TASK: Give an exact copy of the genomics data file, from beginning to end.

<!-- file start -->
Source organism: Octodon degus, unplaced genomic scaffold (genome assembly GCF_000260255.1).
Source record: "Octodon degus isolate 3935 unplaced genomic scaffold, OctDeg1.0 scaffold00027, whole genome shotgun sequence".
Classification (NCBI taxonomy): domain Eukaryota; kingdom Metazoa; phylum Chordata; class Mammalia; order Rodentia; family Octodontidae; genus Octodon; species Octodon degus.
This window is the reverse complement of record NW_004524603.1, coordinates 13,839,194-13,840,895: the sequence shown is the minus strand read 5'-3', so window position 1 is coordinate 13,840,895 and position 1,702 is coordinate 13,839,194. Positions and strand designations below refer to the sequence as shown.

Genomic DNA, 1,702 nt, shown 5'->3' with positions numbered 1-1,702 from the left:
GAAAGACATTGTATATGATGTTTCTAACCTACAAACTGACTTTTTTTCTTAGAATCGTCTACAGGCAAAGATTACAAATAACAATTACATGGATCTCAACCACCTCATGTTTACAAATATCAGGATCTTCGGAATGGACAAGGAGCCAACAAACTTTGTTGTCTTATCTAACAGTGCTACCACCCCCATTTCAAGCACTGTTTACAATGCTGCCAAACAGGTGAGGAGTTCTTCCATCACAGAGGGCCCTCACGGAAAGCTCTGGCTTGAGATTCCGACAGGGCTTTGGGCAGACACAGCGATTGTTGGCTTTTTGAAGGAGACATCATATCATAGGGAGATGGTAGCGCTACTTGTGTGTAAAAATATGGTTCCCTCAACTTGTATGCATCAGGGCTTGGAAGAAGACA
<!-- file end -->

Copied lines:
Source organism: Octodon degus, unplaced genomic scaffold (genome assembly GCF_000260255.1).
Source record: "Octodon degus isolate 3935 unplaced genomic scaffold, OctDeg1.0 scaffold00027, whole genome shotgun sequence".
Classification (NCBI taxonomy): domain Eukaryota; kingdom Metazoa; phylum Chordata; class Mammalia; order Rodentia; family Octodontidae; genus Octodon; species Octodon degus.
This window is the reverse complement of record NW_004524603.1, coordinates 13,839,194-13,840,895: the sequence shown is the minus strand read 5'-3', so window position 1 is coordinate 13,840,895 and position 1,702 is coordinate 13,839,194. Positions and strand designations below refer to the sequence as shown.

Genomic DNA, 1,702 nt, shown 5'->3' with positions numbered 1-1,702 from the left:
GAAAGACATTGTATATGATGTTTCTAACCTACAAACTGACTTTTTTTCTTAGAATCGTCTACAGGCAAAGATTACAAATAACAATTACATGGATCTCAACCACCTCATGTTTACAAATATCAGGATCTTCGGAATGGACAAGGAGCCAACAAACTTTGTTGTCTTATCTAACAGTGCTACCACCCCCATTTCAAGCACTGTTTACAATGCTGCCAAACAGGTGAGGAGTTCTTCCATCACAGAGGGCCCTCACGGAAAGCTCTGGCTTGAGATTCCGACAGGGCTTTGGGCAGACACAGCGATTGTTGGCTTTTTGAAGGAGACATCATATCATAGGGAGATGGTAGCGCTACTTGTGTGTAAAAATATGGTTCCCTCAACTTGTATGCATCAGGGCTTGGAAGAAGACA